1. Spirit will no longer be treated as a Primary Stat; instead it will appear as a bonus stat on some armor pieces, namely: rings, neck, trinkets, cloak and weapons. (Source 1  and Source 2). As a result, the amount of Spirit provided by gear will be less, so healers will be more reliant on their own personal regen to sustain their rotations. As a result of this constraint, healers’ available mana will be more controlled over the course of the expansion. While we might start with a little more mana than we’re used to in the first tier, we also shouldn’t see that same surplus point we’ve seen in expansions past, where you suddenly have more than enough disposable mana from gear alone, and  so you drop all the regen you can in favor of pure throughput.
  2. Haste breakpoints are no more. (Source). Instead, haste will determine how many ticks occur during the hot’s duration and any remainder (partial ticks which were previously rounded up or down, resulting in haste “breakpoints” where you could get the benefit of an additional tick without actually investing the necessary haste to get precisely that number of ticks) will now occur at the end of the hot’s duration. This is a valuable change in a world with no reforging because it means that you can see some healing gain from a haste drop, even if your stat priorities don’t favor a haste build.
  3. Intellect no longer is tied to Crit Strike chance. While a comparatively minor change in nature, this does concern me when it comes to Resto Shaman because of the unique nature of our personal regen mechanic—Resurgence. Previously, Intellect gains on gear meant that we were always assured a slight increase of Water Shield procs over the course of several tiers, even when we weren’t stacking Crit. However, with the disconnection of Intellect from Crit, I would expect we’ll see increased tension between Crit and Spirit as regen stats.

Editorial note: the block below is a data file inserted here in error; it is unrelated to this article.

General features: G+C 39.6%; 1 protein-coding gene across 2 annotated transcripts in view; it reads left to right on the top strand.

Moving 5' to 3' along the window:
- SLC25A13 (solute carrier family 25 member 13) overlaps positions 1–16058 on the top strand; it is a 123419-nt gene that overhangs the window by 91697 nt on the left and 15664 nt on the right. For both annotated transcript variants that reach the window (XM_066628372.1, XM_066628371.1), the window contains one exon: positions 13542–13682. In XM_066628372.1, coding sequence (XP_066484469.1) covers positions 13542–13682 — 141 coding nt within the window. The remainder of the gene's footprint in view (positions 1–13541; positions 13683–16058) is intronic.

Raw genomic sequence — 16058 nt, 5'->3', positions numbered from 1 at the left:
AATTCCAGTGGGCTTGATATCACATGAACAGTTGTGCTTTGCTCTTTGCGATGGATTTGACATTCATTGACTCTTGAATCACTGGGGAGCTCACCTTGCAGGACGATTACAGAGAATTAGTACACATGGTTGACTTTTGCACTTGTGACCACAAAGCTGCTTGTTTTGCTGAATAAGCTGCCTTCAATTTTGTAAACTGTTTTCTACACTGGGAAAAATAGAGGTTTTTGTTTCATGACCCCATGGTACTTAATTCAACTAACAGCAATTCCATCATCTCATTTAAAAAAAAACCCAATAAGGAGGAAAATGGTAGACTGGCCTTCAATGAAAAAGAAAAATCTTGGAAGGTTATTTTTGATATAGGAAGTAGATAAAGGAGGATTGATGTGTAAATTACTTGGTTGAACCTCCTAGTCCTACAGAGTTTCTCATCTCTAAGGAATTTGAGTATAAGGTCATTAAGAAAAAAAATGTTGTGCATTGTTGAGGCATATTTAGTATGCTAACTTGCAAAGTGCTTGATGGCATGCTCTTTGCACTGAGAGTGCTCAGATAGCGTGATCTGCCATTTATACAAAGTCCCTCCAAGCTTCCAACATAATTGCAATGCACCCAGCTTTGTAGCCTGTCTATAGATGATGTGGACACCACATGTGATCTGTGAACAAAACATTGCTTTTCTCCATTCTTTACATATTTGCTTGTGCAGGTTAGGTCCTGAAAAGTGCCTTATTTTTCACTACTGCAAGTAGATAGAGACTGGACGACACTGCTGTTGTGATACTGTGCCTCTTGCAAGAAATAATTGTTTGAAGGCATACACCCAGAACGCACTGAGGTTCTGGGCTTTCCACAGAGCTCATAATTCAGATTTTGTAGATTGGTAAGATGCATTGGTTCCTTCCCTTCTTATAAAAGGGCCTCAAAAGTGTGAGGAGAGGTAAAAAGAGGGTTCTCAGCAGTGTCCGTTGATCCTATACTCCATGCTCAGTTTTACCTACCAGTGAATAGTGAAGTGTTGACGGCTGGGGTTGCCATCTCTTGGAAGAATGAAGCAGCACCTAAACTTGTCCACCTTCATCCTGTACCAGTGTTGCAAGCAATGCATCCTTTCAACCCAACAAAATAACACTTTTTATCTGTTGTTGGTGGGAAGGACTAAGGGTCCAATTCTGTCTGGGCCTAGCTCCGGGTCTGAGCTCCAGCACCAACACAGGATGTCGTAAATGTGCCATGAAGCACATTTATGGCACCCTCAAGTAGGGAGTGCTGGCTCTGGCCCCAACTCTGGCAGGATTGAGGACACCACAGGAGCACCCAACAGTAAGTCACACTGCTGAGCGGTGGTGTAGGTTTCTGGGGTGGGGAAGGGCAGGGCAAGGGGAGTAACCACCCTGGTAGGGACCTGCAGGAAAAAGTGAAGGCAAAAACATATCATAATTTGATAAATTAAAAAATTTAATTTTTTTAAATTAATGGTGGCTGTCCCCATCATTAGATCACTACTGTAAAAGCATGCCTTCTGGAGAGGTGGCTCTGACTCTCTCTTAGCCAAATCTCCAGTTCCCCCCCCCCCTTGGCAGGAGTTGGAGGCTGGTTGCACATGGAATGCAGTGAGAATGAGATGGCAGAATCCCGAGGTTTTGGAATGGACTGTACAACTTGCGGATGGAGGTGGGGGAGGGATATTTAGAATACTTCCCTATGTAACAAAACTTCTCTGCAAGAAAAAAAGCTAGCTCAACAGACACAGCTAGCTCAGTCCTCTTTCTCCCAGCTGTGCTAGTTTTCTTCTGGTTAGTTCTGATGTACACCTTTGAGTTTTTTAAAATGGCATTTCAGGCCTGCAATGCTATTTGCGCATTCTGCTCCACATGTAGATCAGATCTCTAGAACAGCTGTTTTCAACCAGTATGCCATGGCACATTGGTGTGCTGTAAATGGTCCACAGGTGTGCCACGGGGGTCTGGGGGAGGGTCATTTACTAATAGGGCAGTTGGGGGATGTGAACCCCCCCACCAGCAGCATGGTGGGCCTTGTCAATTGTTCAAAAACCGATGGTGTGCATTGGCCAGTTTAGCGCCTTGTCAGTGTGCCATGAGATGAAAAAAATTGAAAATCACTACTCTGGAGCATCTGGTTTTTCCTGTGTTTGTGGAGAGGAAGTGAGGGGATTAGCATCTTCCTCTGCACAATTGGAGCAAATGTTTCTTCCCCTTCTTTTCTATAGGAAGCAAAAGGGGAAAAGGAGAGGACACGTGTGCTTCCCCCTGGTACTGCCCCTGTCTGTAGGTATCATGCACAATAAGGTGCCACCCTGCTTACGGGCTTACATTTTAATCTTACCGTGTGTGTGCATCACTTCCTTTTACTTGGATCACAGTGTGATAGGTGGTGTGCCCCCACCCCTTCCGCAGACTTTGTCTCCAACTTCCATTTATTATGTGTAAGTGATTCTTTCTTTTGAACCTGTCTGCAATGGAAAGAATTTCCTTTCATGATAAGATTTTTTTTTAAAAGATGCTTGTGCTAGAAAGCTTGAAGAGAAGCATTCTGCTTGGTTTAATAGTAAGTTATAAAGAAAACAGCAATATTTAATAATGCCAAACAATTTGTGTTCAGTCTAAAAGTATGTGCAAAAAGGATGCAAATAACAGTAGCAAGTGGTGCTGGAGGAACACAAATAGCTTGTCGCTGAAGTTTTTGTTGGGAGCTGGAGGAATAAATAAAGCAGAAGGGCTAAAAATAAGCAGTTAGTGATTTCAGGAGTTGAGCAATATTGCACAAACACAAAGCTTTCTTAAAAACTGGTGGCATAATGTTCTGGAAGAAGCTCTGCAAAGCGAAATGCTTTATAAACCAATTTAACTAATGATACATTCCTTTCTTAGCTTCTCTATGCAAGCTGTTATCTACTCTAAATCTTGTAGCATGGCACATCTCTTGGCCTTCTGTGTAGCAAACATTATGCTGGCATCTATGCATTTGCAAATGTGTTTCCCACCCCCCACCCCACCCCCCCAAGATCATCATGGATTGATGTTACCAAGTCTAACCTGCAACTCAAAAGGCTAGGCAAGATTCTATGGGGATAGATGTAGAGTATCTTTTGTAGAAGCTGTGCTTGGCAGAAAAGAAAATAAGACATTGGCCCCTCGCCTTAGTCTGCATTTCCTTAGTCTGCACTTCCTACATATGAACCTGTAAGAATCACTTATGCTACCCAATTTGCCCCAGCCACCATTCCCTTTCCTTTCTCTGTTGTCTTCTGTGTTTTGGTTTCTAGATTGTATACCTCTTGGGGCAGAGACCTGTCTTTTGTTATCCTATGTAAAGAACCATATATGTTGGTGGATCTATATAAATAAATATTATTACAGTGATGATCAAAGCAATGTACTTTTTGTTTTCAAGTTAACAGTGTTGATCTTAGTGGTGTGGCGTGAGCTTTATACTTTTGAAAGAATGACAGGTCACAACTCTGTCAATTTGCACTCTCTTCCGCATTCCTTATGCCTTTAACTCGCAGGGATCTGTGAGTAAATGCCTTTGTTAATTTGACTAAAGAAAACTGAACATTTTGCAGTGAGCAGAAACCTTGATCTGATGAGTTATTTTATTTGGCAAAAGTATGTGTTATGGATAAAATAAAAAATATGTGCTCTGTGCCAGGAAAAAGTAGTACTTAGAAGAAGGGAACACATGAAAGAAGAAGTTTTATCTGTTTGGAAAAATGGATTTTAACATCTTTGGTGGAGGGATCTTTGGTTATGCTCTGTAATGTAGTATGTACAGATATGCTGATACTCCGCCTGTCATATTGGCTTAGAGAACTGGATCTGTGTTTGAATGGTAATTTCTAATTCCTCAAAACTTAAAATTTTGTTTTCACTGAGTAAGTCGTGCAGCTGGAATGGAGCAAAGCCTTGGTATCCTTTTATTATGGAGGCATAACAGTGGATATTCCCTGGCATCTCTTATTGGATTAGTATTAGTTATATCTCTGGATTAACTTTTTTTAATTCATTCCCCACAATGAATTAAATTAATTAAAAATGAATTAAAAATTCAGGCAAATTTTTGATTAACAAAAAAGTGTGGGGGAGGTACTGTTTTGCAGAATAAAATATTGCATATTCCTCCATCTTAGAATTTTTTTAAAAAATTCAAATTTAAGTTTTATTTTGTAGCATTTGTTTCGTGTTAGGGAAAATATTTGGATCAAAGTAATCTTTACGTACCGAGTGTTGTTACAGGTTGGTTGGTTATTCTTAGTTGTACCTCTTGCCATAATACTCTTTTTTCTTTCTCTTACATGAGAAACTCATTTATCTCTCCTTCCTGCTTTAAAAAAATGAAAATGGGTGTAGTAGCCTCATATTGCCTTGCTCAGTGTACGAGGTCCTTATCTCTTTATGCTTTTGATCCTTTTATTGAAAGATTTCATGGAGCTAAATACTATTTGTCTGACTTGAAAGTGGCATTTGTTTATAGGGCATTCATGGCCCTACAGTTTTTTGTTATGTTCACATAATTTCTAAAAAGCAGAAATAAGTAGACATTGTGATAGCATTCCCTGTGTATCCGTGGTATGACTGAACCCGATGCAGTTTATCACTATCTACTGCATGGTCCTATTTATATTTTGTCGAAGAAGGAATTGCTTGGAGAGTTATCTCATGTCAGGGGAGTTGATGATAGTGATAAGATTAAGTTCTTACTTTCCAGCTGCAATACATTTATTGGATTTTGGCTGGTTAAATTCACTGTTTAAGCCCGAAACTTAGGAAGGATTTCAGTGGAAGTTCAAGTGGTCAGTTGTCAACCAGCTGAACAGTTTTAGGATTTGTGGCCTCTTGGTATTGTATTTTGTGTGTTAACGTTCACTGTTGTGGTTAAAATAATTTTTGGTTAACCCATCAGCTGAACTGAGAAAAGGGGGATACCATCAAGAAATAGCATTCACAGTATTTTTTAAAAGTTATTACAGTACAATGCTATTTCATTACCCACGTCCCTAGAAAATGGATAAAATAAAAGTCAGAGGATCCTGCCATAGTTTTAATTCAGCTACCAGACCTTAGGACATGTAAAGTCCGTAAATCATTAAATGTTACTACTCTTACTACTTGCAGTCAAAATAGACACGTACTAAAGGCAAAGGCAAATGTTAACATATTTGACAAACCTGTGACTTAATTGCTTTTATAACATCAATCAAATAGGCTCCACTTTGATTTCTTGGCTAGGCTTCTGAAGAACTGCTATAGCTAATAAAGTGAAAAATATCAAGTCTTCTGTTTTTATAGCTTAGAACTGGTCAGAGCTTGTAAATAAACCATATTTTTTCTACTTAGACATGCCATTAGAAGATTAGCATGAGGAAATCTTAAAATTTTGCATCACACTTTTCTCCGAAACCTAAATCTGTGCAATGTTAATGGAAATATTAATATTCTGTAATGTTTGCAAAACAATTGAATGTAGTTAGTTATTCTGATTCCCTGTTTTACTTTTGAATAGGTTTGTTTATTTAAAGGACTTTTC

4. New Secondary and Tertiary stats are being added to provide more diversity in gear and are projected to include: Readiness and Multistrike, (as secondaries) and Movement Speed, Sturdiness, Life Steal, Avoidance, and Cleave (as tertiaries). (Source) The most recent WoD post didn’t make much mention of the development, so it remains to be seen if/how these additional stats will be implemented. (Note: the FinalBoss interview with Celeston and Zarhym confirmed that Cleave was removed as a tertiary stat because it was too much a “healer stat”, while being situational for everyone else. Thok’s Mighty Cleave trinket agrees. Source)
  5. Spellpower will now affect the entire healing output of a spell. While this will likely be an entirely inconsequential change for most players, it does clean up the process of evaluating upgrades and tying those upgrades to your HPS. (Both Stoove  and Dayani have great posts on this point—do check them out).

Although I know that the goal of most of these changes was to decrease the level of analysis associated with upgrades (especially in light of the removal of reforging), I can’t help but think of the divide that the above changes might reintroduce back into Resto Shaman healing. Because our stat priority is so heavily tied to the health of the raid and to our healing rotations, I can definitely see a future where Restos go back to the days of maintaining a Mastery/Spirit-heavy set for AOE healing, and a Crit-heavy set for spot-healing encounters.

 

Other Healing Notes

In addition to the healing shifts above, the Alpha Notes also made mention of a number of changes to some of the underlying tenets of the healing game:

  1. Smart heals should be dumber than targeted heals. I mentioned this above, but it’s worth mentioning again, because for Resto Shaman this change will presumably impact: Healing Stream Totem, Healing Rain, Healing Tide Totem and Chain Heal.
  2. Long-cast-time single target heals (eg: Greater Healing Wave, which will be known as Healing Wave in WoD) will cost roughly half as much as fast-cast-time single-target heals while healing for roughly the same amount. I’m not sure I’m entirely on board with this idea, since I appreciated the holy trinity healing model and the variation in output it afforded me, but I do appreciate the clear distinction now between mana conservation and speed. Also, it’s worth noting that Resto Shaman will still see a distinction in output between GHW and HS due in large part to the benefits of Tidal Waves.
  3. AOE healing spells will be less efficient than single-target healing spells when they heal 2 or fewer targets. I’m not holding my breath that this will actually be the case for Resto’s Chain Heal, given the reintroduction of the CH jump reduction and the offset of the Draenor perk “Improved Chain Heal” (see below).